There are many people who have grown tired of everything associated with modern football. They see the glitz and glamour of sponsorship deals, corporate hospitality, soulless modern stadia and every single moment captured a million times on social media, and feel like the essence of the sport is being torn from its roots.
For them, standing on the terraces among a community of people that feel like a large family and cheering for players who actually care about the cause is what really lights them up, but in modern times this can be hard to find. The alternative? There are plenty of lower league clubs that offer such commonality, however they often lack the atmosphere, passion and drama of following a side with more at stake.
But just imagine if there were a club started by a small group of friends with the same disillusioned mindset, one that was all-welcoming, supported its players with flares and atmosphere, enjoyed an unprecedented sense of belonging and fought for those who were not traditionally represented by the football community? One where fans and players celebrated together, were self-funded and had followers and paid members all over the world?
We could go even further with this idealistic standpoint and say that – in addition to a competitive first team – there was a women’s team, a football school for local children who could learn principles from the La Masia academy regardless of skill level, and a reserve side for those who wanted to enjoy the sport but hadn’t quite made the standard of the first team.
The members of this club would volunteer to make meals for players and supporters to eat together after each match, and every decision would be democratically debated and voted upon, in order that fans weren’t subjected to authoritarian rules.
However, this is not merely a dream. This team actually exists, founded by three friends who wanted to provide an alternative to global and commercialised football. Their team is named Centro Storico Lebowski, a Tuscan side based in Florence who have just achieved promotion to the sixth tier of Italian football after three years of trying.
They say that “belonging is a connection which emerges from the feeling of having been down a long path together” and that the modern way is creating more and more distance between its supporters and what happens on the pitch. They believe that only corporations stand to gain from the current model, and that the absence of local pride that comes largely from supporting the biggest football teams promotes de-territorialisation, a factor that ultimately harms the local community.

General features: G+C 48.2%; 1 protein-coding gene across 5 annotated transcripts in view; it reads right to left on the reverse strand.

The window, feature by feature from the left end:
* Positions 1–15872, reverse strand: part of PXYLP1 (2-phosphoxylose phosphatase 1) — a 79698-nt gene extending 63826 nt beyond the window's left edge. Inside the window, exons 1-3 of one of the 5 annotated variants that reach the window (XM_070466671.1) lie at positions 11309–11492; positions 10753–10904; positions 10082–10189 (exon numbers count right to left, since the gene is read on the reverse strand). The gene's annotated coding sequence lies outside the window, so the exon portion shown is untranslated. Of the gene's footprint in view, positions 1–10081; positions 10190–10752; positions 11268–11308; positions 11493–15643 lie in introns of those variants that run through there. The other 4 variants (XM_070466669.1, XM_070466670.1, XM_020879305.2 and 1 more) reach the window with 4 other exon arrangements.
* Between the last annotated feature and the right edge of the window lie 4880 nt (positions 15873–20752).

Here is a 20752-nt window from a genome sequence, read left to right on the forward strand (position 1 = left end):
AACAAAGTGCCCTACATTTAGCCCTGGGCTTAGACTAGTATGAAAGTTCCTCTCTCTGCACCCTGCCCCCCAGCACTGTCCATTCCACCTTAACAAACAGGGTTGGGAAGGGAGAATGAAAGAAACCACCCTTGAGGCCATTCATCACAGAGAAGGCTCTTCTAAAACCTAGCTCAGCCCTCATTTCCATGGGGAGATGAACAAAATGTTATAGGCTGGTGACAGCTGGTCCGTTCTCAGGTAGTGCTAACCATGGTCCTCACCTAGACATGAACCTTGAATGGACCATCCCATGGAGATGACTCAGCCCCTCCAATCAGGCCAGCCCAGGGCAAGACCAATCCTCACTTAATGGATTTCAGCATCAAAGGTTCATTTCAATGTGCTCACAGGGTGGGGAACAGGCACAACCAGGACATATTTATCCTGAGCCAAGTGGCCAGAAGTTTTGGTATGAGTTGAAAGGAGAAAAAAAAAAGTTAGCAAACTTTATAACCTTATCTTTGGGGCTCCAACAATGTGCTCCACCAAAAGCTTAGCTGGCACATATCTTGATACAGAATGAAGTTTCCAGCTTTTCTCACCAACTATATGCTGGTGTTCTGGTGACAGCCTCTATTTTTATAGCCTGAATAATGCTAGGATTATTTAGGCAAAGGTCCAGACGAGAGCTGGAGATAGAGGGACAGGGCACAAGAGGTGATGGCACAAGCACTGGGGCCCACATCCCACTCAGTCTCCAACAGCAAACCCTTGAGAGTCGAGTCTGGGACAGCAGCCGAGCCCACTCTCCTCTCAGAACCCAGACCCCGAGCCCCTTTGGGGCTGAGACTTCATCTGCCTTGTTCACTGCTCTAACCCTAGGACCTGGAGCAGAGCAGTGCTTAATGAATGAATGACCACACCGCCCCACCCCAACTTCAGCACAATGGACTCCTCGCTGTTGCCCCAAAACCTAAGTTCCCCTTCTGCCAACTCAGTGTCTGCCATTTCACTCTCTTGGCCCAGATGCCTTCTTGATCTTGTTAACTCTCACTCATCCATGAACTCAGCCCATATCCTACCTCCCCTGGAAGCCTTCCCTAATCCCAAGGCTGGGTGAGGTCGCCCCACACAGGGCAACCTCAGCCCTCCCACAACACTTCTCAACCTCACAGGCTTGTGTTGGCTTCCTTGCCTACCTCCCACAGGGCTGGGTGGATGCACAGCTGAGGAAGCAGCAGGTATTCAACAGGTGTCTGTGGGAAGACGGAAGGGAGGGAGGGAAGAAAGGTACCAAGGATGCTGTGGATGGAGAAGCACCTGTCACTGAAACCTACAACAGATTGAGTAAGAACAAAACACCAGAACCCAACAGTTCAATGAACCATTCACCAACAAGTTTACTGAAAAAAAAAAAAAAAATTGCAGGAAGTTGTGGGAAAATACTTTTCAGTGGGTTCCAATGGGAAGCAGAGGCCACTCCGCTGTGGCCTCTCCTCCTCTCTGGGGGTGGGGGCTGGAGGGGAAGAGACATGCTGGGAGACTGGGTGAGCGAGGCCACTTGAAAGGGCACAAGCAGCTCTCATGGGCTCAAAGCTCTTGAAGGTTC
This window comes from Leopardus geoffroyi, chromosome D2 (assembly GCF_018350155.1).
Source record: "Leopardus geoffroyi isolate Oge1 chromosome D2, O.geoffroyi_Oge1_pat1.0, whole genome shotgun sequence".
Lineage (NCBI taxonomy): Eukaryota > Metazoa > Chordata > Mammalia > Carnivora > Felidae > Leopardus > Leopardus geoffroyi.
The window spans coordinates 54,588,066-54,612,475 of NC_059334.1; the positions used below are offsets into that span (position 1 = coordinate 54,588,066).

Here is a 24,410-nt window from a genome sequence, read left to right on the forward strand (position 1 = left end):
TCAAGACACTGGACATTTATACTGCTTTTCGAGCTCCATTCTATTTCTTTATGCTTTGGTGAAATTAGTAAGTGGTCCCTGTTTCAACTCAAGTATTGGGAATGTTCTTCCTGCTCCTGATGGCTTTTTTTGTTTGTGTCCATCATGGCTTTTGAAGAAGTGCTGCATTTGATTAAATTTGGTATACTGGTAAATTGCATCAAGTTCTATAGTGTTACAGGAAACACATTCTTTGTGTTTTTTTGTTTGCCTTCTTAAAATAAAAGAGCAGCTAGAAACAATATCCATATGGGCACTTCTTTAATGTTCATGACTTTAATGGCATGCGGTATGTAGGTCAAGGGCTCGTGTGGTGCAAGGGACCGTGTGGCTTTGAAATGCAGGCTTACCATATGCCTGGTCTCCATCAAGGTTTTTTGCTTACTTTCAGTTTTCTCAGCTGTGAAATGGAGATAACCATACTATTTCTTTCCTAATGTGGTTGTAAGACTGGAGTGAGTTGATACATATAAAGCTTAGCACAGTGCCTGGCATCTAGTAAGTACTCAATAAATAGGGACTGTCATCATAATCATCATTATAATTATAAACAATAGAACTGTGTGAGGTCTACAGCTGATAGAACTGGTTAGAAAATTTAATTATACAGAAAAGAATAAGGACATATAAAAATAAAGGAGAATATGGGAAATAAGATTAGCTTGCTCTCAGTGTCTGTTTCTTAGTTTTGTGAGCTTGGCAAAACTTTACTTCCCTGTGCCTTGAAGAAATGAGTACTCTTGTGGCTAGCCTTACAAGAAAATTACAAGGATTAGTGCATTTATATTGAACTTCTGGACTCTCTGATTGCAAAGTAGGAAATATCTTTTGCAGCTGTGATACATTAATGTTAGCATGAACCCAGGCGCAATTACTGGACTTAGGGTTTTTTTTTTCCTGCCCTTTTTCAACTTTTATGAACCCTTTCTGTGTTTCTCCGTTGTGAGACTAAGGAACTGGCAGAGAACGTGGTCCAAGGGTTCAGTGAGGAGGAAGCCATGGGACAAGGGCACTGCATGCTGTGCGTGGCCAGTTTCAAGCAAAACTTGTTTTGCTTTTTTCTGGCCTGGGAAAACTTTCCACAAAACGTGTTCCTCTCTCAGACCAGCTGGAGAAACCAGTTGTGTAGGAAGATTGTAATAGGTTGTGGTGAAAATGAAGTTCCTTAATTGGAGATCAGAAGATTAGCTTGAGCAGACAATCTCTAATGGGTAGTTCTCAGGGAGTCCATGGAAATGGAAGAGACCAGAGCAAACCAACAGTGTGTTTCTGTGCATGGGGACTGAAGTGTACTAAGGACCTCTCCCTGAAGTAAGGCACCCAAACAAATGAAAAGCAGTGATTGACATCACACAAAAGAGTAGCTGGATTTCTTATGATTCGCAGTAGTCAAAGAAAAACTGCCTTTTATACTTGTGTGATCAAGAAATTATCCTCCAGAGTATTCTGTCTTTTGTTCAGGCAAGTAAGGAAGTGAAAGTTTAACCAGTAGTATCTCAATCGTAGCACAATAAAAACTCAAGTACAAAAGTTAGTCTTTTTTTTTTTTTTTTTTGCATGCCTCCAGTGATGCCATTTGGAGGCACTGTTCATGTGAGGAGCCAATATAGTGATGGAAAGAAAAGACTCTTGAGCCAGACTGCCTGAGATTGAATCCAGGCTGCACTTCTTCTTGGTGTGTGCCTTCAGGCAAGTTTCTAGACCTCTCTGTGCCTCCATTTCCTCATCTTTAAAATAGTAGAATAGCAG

What do they feel proud of? “A manager who has been with us for six years,” reads a club statement. “A full stadium, because if it weren’t full, we wouldn’t be able to keep going financially.
“People arrive at the stadium hours before the match, because they know they will find others who’ve been there even longer. No police, no spruced-up stewards. Loads of children from our football school and that of local club Tavarnuzze celebrating amongst the Ultras instead of being at home watching Sky, because they too already feel like they belong to something.”
Turning the idea of making a profit from a football team on its head, Lebowski aim to place the football team at the heart of the local area, a hub of kinship that works together to improve health, education, opportunity and the region itself. Instead of allowing those with children at their academy to become obsessed with the success of their child, their football academy works alongside schools and parents to ensure that each and every one is valued, no matter their ability.
They point to the example of Atalanta, a small Serie A side under the shadows of their Milanese neighbours. They have an excellent youth sector, and have overachieved both domestically and in Europe over the last couple of years thanks to a strong alliance between the club and its supporters.
Instead of being solely focussed on making money, Lebowski say that all football clubs should ask themselves two questions in order to avoid losing its soul: “What I am doing reinforce my community?” and “Will it help to fill the stadium?”
It may take this side some time to reach their ultimate aims but, having achieved so much already, it’ss clear that their supporters will not rest until they have done so. Their dedication to the cause is awe-inspiring, not least for the number of hours the volunteers put into the running of the club on top of their ordinary jobs.
Through personal sacrifice, this team has become crucially important to all those who follow them, making the joy of their promotion this term indescribably sweet. Such a feeling is a perfect antidote to apathy, something that might be found in the money-saturated top flight, but never, ever seen in the Curva at CS Lebowski.